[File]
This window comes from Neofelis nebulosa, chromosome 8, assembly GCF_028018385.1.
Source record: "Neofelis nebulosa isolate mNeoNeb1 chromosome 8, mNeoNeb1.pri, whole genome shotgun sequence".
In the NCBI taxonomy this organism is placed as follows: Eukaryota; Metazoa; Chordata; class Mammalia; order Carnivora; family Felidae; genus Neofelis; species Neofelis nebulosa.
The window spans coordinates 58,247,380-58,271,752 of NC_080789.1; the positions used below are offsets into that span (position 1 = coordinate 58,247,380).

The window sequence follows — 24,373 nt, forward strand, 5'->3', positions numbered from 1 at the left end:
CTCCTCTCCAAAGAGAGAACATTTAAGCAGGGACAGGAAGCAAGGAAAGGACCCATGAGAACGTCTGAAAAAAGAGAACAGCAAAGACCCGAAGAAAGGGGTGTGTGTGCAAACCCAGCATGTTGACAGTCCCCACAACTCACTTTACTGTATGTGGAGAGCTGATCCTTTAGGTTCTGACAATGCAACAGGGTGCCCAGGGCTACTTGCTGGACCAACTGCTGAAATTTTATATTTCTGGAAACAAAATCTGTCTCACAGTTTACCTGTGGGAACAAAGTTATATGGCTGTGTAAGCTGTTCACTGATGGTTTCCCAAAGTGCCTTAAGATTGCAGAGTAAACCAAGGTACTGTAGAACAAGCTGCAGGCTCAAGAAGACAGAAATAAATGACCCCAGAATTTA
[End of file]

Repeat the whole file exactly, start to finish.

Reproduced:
This window comes from Neofelis nebulosa, chromosome 8, assembly GCF_028018385.1.
Source record: "Neofelis nebulosa isolate mNeoNeb1 chromosome 8, mNeoNeb1.pri, whole genome shotgun sequence".
In the NCBI taxonomy this organism is placed as follows: Eukaryota; Metazoa; Chordata; class Mammalia; order Carnivora; family Felidae; genus Neofelis; species Neofelis nebulosa.
The window spans coordinates 58,247,380-58,271,752 of NC_080789.1; the positions used below are offsets into that span (position 1 = coordinate 58,247,380).

The window sequence follows — 24,373 nt, forward strand, 5'->3', positions numbered from 1 at the left end:
CTCCTCTCCAAAGAGAGAACATTTAAGCAGGGACAGGAAGCAAGGAAAGGACCCATGAGAACGTCTGAAAAAAGAGAACAGCAAAGACCCGAAGAAAGGGGTGTGTGTGCAAACCCAGCATGTTGACAGTCCCCACAACTCACTTTACTGTATGTGGAGAGCTGATCCTTTAGGTTCTGACAATGCAACAGGGTGCCCAGGGCTACTTGCTGGACCAACTGCTGAAATTTTATATTTCTGGAAACAAAATCTGTCTCACAGTTTACCTGTGGGAACAAAGTTATATGGCTGTGTAAGCTGTTCACTGATGGTTTCCCAAAGTGCCTTAAGATTGCAGAGTAAACCAAGGTACTGTAGAACAAGCTGCAGGCTCAAGAAGACAGAAATAAATGACCCCAGAATTTA